So, here is the first of my 'wisdom series'. It will only be a series of one if not much wisdom is shared...

The first topic is...money.
Some of the wisdom points that I have learned through life are:
  • saving a little is better than saving nothing at all.
  • it is good to have a spending plan (nicer term than budget) to ensure your money goes to the places you priorities
  • it is good to stick to your spending plan otherwise there's not much point in it
  • generosity with money helps to slash selfishness
  • I have found that people always feel like there is never enough money, so it is best to live with that tension as best you can, and live within your means as best you can
  • Visa interest is a trap

Other wisdom points will be gratefully appreciated.

 
posted by Melva at 5:12 PM | 4 comments
Tuesday, May 16, 2006
In my thinking (thanks to a Bible college Teacher that drilled this into me), a mentor is a challenging relationship that makes you grow. Therefore, the children I work with could be mentors to me… friends, family, work colleagues etc. can all be mentors to me. Annoying people on the phone after ages on hold can be mentors to me. I have found that I am missing the kind of mentoring that only older adults can bring about – the type of relationship where you know they’ve been there done that, learned the lessons and are wiser for it. Now I do have older sisters and my Dad and Aunties & Uncles, but I think that living in Auckland has made it harder to have that weekly kind of mentor or role model to observe (given that my closest relative is 1 ½ away). I don’t know if it is going to be ‘a matter of time’ before I meet lots of parent/grandparent figures in the city as it seems that here, more than any of my other former places of residence, I’m hanging around with people who are closer to my age or stage of life than not. There are some lovely people at work that I can gain wisdom from, but I’m talking more about life stuff (relationships, outlook, faith etc.) rather than how to do a good job. Maybe it’s being highlighted because I’m going to have a baby and often that’s a time when you have parents around to help you and I won’t have that help, but I do wonder if it’s something other people find too, and whether cities have broken down some of the inter-generational links that smaller communities often naturally have.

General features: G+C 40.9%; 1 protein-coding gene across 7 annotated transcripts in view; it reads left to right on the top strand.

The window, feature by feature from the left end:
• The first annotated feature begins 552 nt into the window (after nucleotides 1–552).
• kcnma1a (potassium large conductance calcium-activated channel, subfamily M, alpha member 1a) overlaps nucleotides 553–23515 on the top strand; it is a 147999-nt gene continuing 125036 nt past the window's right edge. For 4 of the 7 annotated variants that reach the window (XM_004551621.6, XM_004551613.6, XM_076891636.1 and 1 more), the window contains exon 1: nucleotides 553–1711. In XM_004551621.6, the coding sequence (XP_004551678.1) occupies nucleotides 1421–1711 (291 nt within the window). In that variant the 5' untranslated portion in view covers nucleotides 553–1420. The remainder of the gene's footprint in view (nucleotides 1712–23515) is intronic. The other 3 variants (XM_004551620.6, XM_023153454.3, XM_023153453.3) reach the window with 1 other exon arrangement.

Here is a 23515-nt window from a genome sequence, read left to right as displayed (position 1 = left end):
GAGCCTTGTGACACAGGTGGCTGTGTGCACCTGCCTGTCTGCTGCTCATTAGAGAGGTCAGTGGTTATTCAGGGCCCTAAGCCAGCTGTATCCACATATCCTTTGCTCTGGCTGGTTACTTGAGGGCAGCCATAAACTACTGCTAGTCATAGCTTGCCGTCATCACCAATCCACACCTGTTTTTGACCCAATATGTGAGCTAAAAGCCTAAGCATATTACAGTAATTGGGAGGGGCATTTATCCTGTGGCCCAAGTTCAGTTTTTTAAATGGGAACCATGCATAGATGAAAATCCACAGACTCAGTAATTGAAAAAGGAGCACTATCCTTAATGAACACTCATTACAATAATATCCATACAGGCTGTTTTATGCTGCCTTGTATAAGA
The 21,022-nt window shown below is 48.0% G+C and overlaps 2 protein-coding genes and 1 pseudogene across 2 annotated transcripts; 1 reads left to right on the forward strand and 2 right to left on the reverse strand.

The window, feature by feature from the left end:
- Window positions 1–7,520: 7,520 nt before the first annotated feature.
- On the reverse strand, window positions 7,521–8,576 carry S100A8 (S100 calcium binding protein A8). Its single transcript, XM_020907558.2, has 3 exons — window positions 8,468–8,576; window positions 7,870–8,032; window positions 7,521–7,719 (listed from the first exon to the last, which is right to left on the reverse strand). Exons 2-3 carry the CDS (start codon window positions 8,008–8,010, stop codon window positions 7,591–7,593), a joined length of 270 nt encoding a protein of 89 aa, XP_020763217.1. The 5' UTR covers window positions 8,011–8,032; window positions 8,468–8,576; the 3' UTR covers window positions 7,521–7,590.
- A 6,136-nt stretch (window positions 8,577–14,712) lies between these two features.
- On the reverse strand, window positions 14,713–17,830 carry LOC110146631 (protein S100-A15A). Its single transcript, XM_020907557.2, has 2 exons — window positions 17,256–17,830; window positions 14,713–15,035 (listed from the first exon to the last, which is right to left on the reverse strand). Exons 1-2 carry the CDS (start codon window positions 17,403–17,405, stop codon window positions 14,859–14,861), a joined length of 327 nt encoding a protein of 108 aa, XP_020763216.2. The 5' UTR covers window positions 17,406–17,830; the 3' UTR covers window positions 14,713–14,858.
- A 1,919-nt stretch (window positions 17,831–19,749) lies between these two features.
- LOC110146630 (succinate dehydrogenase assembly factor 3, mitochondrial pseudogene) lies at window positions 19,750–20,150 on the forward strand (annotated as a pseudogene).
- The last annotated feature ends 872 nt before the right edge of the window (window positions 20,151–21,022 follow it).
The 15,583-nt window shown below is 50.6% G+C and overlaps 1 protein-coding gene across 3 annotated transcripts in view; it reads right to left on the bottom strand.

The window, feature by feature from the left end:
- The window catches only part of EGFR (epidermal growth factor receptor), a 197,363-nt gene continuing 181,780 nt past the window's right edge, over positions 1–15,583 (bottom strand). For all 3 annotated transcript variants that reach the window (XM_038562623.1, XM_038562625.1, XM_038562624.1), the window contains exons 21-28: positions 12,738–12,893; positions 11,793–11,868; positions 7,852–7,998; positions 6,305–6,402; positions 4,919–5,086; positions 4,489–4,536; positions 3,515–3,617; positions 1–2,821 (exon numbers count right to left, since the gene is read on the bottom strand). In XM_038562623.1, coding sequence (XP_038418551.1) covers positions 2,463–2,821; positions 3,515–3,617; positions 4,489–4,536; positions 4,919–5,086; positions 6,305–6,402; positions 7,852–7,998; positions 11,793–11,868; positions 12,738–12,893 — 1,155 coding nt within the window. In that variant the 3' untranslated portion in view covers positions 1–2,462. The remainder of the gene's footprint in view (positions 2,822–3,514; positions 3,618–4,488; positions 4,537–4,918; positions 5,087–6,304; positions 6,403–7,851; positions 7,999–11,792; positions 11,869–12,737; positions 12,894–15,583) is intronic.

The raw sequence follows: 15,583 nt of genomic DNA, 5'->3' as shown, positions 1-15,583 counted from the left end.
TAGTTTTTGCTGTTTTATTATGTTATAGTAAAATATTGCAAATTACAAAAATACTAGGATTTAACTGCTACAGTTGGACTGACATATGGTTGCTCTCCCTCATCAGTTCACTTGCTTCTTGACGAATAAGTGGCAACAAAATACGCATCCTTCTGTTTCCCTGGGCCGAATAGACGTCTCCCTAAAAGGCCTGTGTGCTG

posted by Melva at 5:23 PM | 2 comments